Joseph Kerman wrote a terrific piece called "Beethoven's Minority" about Beethoven's pieces in minor keys.  Beethoven had something of an obsession with the key of C minor.  His pieces in C minor tended to end up in C Major (such as the Fifth Symphony).  Kerman observes how rarely Beethoven's pieces in other minor keys followed that pattern of ending up in the parallel major key.  Beethoven seemed to associate the key of C minor with heroic/Promethean struggle.  I love the line near the end of The Trick Top Hat by Bob Wilson that says something like people such as Beethoven see evolution as an Promethean struggle, when they only need to cooperate with the DNA blueprint.  Following the comments on the morphogenetic circuit in Quantum Psychology, I tend to reword this as "cooperate with the morphogenetic fields."

I plan to read more Zukofsky so I'll have more to say about him in future posts.

"The best-laid schemes o' mice an' men
Gang aft agley" - Robert Burns

Wednesday, April 9, 2014

R.I.P. Joseph Kerman

I learned from Michael Johnson's comment last week that Joseph Kerman, one of my favorite writers, had died.  I've read some of Prof. Kerman's writings on Beethoven this week and listened to some Beethoven as well to go along with my reading.

This morning, thinking of writing this blog, I put on the companion CD of Bach's music to Kerman's The Art of Fugue, and when I got to work I put on a Bach Cello Suite.  (I tend to listen to Bach on Wednesdays to help me with this blog.)  In had an email from The New York Review of Books with a reprint of this article by Kerman on Mozart: .  I read this article and two other Kerman articles on Mozart today.  I also looked up Mozart in the index to "A" and I read the pages listed.  Bach dominates "A", but Mozart makes a  handful of appearances.  Many of the references to Mozart in the poem relate to Louis Zukofsky's violinist son Paul.

Classical music seems my music of choice in recent years.  I find artistic canons fascinating, and I've commented before how I find it interesting that both Pound and Zukofsky centered their musical world on Bach.  Robert Anton Wilson, Donald F. Tovey, and others center theirs on Beethoven (as do I).  Mozart stands between them, and his stock has certainly risen in the last century.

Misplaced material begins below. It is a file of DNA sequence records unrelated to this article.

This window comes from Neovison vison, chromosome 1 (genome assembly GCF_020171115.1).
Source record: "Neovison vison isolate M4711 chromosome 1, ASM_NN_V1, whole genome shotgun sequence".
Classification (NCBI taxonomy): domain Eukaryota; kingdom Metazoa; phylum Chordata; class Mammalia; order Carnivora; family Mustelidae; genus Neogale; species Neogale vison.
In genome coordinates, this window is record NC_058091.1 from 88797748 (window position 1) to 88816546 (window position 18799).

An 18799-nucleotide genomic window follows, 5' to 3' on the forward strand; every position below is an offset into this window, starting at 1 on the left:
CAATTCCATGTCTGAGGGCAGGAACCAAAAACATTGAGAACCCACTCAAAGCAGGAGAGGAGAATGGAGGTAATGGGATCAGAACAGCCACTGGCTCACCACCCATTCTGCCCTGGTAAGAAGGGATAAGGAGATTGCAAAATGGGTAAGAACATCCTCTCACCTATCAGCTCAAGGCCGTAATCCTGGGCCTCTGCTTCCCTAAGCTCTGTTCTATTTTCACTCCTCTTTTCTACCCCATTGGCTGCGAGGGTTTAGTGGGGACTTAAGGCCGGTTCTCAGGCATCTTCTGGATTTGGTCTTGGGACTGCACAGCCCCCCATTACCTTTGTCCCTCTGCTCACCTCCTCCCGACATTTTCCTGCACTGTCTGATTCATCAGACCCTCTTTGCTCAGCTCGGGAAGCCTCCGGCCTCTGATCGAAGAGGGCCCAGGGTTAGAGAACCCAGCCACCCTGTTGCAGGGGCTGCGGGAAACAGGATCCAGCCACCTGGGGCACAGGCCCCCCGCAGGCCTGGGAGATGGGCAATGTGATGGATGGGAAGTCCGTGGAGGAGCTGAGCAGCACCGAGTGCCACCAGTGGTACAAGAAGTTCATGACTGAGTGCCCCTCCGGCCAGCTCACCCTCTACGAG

I feel like I've begun to ramble.  It looks like I will teach Advanced Placement Music Theory again next year, so I look forward to continuing to improve my understanding of the music of the Common Practice Period (1650 - 1850).  I've spent fifteen years teaching mostly English.  Perhaps as I teach fewer English classes I can improve my writing and my understanding of poetry and also improve my understanding of music theory.

Wednesday, April 2, 2014

Thanks to Wikipedia

I love Wikipedia, especially when I hear other educators disparage it.  I don't trust it completely, but I don't trust any text completely.  I love that I can change it if I disagree with it or find it factually incorrect.  I love that it has so much of the information I want to find quickly.

I looked at Frank O'Hara's Wikipedia page last week.  I learned that the TV show Mad Men has references to his work.  I learned of his birth in 1926, the same as Robert Creeley and Allen Ginsberg, and of his death in 1966.  I had thought of him as born later and dying even younger.

I've begun reading Zukofsky's Complete Short Poetry again.  I love Bob Creeley's introduction.  I don't understand "Poem beginning 'The'" but I look forward to finishing rereading it and rereading the whole book.  I plan to read some Catullus in Latin along with Louis and Celia's Catullus versions when I reach that section of the book.